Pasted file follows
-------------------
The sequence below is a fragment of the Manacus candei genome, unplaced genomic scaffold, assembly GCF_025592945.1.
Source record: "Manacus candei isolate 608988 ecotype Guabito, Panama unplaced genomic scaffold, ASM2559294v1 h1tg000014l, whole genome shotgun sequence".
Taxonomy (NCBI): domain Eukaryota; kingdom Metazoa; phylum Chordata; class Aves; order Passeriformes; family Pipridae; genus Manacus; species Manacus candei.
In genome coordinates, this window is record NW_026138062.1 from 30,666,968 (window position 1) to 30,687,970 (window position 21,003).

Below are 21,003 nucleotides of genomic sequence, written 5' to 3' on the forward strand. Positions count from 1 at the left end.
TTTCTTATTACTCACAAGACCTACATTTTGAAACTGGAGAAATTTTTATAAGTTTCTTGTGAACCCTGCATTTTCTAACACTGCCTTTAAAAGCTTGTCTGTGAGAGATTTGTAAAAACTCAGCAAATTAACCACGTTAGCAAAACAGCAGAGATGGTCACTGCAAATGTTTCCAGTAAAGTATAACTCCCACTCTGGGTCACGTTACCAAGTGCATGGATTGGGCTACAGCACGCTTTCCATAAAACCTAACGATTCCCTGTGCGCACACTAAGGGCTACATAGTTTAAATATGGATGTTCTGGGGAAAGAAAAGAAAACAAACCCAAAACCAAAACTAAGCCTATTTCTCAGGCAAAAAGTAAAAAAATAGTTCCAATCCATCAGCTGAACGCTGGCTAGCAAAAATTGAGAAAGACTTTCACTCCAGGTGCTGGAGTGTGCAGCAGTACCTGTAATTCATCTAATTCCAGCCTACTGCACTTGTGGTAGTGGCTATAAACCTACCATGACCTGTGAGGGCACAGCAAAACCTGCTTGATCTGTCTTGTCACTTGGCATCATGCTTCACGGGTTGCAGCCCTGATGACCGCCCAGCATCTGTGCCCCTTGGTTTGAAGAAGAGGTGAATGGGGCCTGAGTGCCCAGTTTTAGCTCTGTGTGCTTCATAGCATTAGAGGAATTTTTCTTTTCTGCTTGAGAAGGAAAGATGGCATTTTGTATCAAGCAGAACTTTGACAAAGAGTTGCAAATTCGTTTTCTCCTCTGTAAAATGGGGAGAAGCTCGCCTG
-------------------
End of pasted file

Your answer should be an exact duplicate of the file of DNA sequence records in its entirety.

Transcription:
The sequence below is a fragment of the Manacus candei genome, unplaced genomic scaffold, assembly GCF_025592945.1.
Source record: "Manacus candei isolate 608988 ecotype Guabito, Panama unplaced genomic scaffold, ASM2559294v1 h1tg000014l, whole genome shotgun sequence".
Taxonomy (NCBI): domain Eukaryota; kingdom Metazoa; phylum Chordata; class Aves; order Passeriformes; family Pipridae; genus Manacus; species Manacus candei.
In genome coordinates, this window is record NW_026138062.1 from 30,666,968 (window position 1) to 30,687,970 (window position 21,003).

Below are 21,003 nucleotides of genomic sequence, written 5' to 3' on the forward strand. Positions count from 1 at the left end.
TTTCTTATTACTCACAAGACCTACATTTTGAAACTGGAGAAATTTTTATAAGTTTCTTGTGAACCCTGCATTTTCTAACACTGCCTTTAAAAGCTTGTCTGTGAGAGATTTGTAAAAACTCAGCAAATTAACCACGTTAGCAAAACAGCAGAGATGGTCACTGCAAATGTTTCCAGTAAAGTATAACTCCCACTCTGGGTCACGTTACCAAGTGCATGGATTGGGCTACAGCACGCTTTCCATAAAACCTAACGATTCCCTGTGCGCACACTAAGGGCTACATAGTTTAAATATGGATGTTCTGGGGAAAGAAAAGAAAACAAACCCAAAACCAAAACTAAGCCTATTTCTCAGGCAAAAAGTAAAAAAATAGTTCCAATCCATCAGCTGAACGCTGGCTAGCAAAAATTGAGAAAGACTTTCACTCCAGGTGCTGGAGTGTGCAGCAGTACCTGTAATTCATCTAATTCCAGCCTACTGCACTTGTGGTAGTGGCTATAAACCTACCATGACCTGTGAGGGCACAGCAAAACCTGCTTGATCTGTCTTGTCACTTGGCATCATGCTTCACGGGTTGCAGCCCTGATGACCGCCCAGCATCTGTGCCCCTTGGTTTGAAGAAGAGGTGAATGGGGCCTGAGTGCCCAGTTTTAGCTCTGTGTGCTTCATAGCATTAGAGGAATTTTTCTTTTCTGCTTGAGAAGGAAAGATGGCATTTTGTATCAAGCAGAACTTTGACAAAGAGTTGCAAATTCGTTTTCTCCTCTGTAAAATGGGGAGAAGCTCGCCTG